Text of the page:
[“Heavy Beret” (2009), oil on linen. “Experience” (2009), oil on linen]
Dark, ghostlike figures cast a wry spell across a deft, yet turgid, realm in Nigel Cooke’s third solo exhibition at Andrea Rosen Gallery. Once symbols of the past and Cooke’s identity, these figures—like Golems on canvas—have taken on a life of their own. While there is still an element of self-reflection, the power of those figures has moved far beyond in their incremental unfolding. London-based artist Cook has transformed the role of his ripe images in an exciting and complex culmination.
On one hand the bleak world of addiction, nihilism, decay, and sorrow that Cooke brings to life, gives viewers the stuff of gruesome children’s stories. Yet, while Cooke’s work is compelling and—on some level—disturbing, it is not without humor. Abstraction melds with representation into a passionate immediacy and wonderfully shameless absurdity. While darkness on Cooke’s canvases is undeniable, there is an upside. Cooke’s work is fraught—whether unconsciously or not—with the postindustrial decay of his native northern England. However, rebirth and renewal are just beneath the figurative surface.
The transformative paintings in this show reward the viewer with pure images so immediate in their rigor. Lone male figures emerge from these large canvases amid expansive jewel tone washes—propped against trees or striding grassy hills—sporting wild beards and other metaphorical accoutrements. More than that however, they offer a vantage point in confronting cataclysms of identity and place.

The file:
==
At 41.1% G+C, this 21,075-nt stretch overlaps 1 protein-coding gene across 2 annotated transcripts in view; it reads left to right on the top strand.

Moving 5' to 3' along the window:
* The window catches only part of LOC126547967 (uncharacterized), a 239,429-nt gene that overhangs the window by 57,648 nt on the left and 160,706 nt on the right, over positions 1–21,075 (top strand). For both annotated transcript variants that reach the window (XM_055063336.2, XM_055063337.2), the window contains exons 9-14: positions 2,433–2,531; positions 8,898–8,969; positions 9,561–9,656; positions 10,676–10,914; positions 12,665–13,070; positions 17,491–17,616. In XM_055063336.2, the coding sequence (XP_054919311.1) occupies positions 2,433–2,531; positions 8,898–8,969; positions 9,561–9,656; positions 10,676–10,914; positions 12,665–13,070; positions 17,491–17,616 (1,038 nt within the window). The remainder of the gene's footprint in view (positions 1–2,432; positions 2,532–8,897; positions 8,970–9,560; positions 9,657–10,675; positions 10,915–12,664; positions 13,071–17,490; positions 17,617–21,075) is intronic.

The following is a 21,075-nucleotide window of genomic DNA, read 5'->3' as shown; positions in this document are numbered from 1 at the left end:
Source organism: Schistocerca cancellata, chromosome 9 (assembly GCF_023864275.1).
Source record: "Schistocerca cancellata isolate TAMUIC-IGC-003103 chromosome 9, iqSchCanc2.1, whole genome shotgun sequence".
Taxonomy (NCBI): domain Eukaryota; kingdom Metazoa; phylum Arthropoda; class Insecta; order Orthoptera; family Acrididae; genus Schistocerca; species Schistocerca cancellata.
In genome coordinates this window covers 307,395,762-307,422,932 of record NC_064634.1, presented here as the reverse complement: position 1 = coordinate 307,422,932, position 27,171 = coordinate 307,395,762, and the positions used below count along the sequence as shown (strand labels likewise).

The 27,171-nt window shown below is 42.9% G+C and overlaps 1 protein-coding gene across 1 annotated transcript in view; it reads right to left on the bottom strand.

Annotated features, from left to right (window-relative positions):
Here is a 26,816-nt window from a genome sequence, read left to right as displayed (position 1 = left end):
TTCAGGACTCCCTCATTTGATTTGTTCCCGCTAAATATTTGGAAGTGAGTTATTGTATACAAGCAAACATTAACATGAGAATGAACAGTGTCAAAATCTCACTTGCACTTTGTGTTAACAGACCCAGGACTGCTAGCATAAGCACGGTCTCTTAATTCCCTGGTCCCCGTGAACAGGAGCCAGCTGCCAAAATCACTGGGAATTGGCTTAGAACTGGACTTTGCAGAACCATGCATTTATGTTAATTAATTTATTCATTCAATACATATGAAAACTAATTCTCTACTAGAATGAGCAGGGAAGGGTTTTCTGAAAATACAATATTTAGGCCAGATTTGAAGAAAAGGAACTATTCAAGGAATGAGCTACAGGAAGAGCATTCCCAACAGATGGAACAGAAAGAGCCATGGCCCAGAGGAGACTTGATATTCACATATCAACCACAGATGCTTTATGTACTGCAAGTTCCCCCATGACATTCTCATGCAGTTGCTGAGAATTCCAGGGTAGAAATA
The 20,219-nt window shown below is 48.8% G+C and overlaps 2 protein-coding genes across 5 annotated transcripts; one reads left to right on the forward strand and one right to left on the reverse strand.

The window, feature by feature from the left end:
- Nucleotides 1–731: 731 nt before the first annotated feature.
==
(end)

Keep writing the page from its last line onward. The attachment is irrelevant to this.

Cooke amplifies and orchestrates a psychological sport in his work, which remains very personal despite its evolution. The sum total of Cooke’s whirring mind coupled with the possibility for consciousness expansion can be downright fatiguing for the viewer. His crisp visual vernacular and technical proficiency—the result of layered progress and continuity—makes this show exciting fare.
@ Andrea Rosen Gallery
Through May 30, 2009
525 West 24th Street NYC 10011